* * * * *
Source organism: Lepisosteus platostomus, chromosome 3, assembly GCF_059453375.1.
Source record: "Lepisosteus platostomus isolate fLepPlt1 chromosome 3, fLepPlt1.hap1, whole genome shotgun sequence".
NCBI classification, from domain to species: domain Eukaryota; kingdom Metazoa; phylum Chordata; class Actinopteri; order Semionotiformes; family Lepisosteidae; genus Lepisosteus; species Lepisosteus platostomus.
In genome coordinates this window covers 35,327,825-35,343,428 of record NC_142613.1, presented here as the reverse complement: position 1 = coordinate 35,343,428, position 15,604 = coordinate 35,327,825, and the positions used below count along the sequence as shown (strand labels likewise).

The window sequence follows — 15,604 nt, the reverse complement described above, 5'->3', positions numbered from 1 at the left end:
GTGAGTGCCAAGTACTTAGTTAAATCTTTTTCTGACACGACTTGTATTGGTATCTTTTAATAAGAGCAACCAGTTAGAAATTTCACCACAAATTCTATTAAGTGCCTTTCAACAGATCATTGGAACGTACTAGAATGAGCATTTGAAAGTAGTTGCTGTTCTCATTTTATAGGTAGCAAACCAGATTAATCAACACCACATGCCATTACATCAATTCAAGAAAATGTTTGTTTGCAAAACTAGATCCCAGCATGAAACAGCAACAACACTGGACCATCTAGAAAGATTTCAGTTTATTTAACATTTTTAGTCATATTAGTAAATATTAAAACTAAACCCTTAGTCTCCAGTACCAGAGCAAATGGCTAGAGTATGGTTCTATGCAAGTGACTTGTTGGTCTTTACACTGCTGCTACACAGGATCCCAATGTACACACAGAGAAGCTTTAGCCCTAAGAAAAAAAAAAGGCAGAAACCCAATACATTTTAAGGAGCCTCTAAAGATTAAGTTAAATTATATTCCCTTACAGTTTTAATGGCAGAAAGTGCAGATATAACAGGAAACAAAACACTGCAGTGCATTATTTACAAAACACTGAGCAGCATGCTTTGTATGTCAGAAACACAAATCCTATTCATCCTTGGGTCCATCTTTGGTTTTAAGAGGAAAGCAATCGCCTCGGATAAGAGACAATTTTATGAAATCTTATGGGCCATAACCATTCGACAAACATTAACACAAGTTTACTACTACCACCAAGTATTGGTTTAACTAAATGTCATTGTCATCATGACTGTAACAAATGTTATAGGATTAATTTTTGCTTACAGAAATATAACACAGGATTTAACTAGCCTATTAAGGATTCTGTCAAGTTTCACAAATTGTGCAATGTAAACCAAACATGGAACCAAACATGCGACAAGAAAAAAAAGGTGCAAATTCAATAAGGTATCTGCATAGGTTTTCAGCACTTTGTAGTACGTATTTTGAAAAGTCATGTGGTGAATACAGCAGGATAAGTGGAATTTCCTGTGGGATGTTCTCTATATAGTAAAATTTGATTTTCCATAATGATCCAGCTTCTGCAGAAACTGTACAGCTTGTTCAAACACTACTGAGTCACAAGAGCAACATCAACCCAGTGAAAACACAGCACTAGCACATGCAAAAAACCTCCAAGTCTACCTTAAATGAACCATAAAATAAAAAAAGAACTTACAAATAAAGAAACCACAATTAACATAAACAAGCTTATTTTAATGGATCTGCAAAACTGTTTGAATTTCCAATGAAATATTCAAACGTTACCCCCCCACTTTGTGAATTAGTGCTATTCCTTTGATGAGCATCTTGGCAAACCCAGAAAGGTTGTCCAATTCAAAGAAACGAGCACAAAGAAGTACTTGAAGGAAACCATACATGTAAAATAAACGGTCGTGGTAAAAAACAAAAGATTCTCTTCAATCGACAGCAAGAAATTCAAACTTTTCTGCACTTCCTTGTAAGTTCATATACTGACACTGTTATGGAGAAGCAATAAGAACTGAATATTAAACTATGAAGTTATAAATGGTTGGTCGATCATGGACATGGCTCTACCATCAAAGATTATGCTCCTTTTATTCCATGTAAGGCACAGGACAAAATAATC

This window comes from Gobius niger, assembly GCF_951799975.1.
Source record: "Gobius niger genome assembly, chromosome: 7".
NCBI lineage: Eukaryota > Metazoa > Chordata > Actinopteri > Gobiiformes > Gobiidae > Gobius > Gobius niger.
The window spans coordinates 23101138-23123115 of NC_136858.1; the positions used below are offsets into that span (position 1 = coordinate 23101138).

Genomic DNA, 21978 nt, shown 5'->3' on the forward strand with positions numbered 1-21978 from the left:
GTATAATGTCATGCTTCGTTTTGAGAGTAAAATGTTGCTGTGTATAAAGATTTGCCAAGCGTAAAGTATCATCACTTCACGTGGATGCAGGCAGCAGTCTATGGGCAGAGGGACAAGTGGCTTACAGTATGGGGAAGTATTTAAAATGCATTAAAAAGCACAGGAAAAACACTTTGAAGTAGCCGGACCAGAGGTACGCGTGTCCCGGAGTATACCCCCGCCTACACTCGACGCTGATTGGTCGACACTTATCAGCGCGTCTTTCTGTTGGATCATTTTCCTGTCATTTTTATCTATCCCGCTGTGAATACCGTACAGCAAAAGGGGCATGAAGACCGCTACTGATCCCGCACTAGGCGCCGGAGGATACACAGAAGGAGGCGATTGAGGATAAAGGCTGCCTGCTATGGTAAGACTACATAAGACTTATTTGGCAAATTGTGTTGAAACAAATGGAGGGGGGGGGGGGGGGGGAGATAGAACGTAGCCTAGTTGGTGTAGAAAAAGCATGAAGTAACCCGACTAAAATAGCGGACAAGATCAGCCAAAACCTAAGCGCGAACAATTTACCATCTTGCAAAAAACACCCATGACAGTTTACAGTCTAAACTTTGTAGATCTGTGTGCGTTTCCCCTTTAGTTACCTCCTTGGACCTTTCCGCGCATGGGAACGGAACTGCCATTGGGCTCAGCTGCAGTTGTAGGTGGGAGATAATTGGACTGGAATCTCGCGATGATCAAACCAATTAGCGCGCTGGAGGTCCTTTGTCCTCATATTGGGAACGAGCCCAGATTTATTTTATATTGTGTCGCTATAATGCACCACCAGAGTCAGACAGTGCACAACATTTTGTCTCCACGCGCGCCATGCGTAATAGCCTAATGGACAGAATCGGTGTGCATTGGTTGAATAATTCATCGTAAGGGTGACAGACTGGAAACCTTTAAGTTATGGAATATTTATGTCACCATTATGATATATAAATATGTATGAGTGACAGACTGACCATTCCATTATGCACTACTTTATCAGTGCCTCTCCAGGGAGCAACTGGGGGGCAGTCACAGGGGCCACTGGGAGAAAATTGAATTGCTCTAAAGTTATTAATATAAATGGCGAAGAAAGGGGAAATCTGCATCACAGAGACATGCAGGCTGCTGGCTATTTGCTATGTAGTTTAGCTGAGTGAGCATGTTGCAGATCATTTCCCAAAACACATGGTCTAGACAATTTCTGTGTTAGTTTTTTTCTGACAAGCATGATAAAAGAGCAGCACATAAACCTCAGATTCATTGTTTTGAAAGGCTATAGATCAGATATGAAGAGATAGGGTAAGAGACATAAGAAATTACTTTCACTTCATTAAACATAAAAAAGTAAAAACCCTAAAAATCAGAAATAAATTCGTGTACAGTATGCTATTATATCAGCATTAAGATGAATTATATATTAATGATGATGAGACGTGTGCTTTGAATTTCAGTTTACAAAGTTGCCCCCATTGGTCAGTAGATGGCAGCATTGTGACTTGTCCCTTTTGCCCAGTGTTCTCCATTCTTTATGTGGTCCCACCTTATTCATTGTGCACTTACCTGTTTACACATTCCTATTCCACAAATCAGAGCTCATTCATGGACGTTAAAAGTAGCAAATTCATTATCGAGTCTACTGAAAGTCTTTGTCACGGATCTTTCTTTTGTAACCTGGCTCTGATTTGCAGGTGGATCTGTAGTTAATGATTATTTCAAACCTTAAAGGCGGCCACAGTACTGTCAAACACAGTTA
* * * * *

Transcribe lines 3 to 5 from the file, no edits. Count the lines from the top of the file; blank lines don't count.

NCBI classification, from domain to species: domain Eukaryota; kingdom Metazoa; phylum Chordata; class Actinopteri; order Semionotiformes; family Lepisosteidae; genus Lepisosteus; species Lepisosteus platostomus.
In genome coordinates this window covers 35,327,825-35,343,428 of record NC_142613.1, presented here as the reverse complement: position 1 = coordinate 35,343,428, position 15,604 = coordinate 35,327,825, and the positions used below count along the sequence as shown (strand labels likewise).

The window sequence follows — 15,604 nt, the reverse complement described above, 5'->3', positions numbered from 1 at the left end: